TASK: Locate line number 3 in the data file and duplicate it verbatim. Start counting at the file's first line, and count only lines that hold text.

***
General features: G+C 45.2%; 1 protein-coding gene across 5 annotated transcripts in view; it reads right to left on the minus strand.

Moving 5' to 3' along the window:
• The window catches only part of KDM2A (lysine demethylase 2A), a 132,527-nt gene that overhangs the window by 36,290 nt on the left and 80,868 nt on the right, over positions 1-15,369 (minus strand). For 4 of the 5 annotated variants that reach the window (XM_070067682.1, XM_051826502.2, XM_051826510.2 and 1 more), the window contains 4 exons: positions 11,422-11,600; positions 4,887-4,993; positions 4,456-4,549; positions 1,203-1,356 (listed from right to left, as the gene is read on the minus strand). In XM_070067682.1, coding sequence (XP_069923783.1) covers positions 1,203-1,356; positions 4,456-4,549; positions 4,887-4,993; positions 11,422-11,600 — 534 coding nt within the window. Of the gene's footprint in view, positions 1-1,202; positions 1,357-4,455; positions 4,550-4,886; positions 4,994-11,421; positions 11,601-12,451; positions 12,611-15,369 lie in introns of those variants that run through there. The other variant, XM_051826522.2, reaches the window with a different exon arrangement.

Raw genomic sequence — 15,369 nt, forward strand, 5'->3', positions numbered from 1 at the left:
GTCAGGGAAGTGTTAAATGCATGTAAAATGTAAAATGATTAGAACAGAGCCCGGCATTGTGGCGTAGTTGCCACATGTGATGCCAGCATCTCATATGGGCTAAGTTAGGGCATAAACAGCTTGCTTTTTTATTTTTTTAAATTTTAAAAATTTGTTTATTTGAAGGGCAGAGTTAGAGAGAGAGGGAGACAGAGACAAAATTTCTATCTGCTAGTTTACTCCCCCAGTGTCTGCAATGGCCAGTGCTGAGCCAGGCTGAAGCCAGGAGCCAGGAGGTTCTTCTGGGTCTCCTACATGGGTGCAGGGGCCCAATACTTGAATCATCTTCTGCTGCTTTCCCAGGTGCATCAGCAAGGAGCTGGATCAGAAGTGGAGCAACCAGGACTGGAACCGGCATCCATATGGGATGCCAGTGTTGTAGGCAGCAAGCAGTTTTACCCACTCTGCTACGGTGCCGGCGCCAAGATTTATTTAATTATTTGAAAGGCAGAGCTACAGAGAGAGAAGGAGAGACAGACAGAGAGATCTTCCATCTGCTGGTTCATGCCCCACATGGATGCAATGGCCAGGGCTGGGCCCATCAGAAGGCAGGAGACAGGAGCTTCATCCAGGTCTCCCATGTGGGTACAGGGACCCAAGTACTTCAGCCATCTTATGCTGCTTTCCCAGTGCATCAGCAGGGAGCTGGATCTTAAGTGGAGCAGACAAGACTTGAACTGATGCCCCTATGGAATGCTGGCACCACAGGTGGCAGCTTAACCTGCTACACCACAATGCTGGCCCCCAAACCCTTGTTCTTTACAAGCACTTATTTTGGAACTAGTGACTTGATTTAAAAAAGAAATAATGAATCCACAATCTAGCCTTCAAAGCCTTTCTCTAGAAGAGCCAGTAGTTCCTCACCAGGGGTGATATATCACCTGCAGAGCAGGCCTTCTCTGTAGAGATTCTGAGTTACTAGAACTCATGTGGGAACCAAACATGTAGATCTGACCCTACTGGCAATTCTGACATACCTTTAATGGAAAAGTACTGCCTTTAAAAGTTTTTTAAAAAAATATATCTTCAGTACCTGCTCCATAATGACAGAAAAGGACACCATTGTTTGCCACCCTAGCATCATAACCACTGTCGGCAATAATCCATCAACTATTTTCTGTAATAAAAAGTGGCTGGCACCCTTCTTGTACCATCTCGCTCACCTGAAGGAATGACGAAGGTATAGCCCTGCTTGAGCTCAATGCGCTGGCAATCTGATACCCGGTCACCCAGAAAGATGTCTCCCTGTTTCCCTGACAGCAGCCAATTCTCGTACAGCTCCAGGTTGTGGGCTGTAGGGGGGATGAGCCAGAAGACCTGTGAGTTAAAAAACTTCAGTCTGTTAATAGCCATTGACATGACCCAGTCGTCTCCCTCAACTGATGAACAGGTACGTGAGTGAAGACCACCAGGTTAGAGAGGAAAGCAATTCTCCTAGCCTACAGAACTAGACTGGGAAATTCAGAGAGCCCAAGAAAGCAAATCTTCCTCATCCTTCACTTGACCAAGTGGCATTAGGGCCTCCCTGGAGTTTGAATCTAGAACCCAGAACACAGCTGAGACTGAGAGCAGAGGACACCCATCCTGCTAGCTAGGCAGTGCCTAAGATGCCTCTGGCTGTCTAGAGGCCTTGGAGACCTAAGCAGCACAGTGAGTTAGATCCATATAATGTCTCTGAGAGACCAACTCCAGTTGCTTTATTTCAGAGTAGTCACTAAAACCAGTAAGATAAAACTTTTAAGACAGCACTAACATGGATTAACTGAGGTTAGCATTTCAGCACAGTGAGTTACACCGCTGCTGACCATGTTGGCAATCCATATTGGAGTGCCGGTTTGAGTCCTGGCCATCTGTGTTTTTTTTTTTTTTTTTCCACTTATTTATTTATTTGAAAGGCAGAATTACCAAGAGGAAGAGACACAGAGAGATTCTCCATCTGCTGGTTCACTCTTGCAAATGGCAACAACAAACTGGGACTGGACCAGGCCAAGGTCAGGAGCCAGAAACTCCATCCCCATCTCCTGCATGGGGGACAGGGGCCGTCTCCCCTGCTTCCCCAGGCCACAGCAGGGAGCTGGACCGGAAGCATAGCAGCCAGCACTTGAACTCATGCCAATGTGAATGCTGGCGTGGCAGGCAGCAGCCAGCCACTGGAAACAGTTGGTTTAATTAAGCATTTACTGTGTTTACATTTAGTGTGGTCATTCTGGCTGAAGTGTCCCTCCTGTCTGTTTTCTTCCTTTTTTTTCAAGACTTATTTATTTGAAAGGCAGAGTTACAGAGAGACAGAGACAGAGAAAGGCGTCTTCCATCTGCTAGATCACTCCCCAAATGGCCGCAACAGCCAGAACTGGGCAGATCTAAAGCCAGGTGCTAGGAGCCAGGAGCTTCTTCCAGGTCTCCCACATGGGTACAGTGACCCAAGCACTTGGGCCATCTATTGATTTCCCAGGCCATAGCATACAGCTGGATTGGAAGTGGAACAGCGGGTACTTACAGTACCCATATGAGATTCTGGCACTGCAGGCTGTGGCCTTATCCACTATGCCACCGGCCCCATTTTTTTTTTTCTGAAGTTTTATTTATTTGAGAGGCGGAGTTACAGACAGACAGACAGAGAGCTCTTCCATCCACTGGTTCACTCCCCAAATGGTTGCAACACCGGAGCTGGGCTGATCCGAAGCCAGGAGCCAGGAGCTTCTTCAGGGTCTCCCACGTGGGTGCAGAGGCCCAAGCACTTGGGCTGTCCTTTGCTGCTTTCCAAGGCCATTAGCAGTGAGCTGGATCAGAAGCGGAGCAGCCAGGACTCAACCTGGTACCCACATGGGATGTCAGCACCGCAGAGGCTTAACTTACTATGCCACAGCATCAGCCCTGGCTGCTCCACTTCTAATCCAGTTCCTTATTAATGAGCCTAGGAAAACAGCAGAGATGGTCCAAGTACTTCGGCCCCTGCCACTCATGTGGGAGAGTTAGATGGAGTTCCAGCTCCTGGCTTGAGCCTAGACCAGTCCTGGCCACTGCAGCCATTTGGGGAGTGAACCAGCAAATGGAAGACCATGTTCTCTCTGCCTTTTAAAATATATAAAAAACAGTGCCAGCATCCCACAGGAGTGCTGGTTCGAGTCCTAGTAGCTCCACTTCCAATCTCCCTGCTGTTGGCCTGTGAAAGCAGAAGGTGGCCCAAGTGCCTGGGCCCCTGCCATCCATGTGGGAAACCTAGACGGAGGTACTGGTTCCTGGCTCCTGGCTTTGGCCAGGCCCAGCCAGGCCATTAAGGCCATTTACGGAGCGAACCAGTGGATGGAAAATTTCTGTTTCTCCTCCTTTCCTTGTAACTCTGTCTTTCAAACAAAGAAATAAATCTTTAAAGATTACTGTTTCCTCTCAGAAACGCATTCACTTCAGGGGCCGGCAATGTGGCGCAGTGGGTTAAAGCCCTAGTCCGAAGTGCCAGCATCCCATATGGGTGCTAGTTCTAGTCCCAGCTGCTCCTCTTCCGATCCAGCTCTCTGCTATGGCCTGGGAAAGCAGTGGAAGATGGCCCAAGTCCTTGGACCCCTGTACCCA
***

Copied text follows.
• The window catches only part of KDM2A (lysine demethylase 2A), a 132,527-nt gene that overhangs the window by 36,290 nt on the left and 80,868 nt on the right, over positions 1-15,369 (minus strand). For 4 of the 5 annotated variants that reach the window (XM_070067682.1, XM_051826502.2, XM_051826510.2 and 1 more), the window contains 4 exons: positions 11,422-11,600; positions 4,887-4,993; positions 4,456-4,549; positions 1,203-1,356 (listed from right to left, as the gene is read on the minus strand). In XM_070067682.1, coding sequence (XP_069923783.1) covers positions 1,203-1,356; positions 4,456-4,549; positions 4,887-4,993; positions 11,422-11,600 — 534 coding nt within the window. Of the gene's footprint in view, positions 1-1,202; positions 1,357-4,455; positions 4,550-4,886; positions 4,994-11,421; positions 11,601-12,451; positions 12,611-15,369 lie in introns of those variants that run through there. The other variant, XM_051826522.2, reaches the window with a different exon arrangement.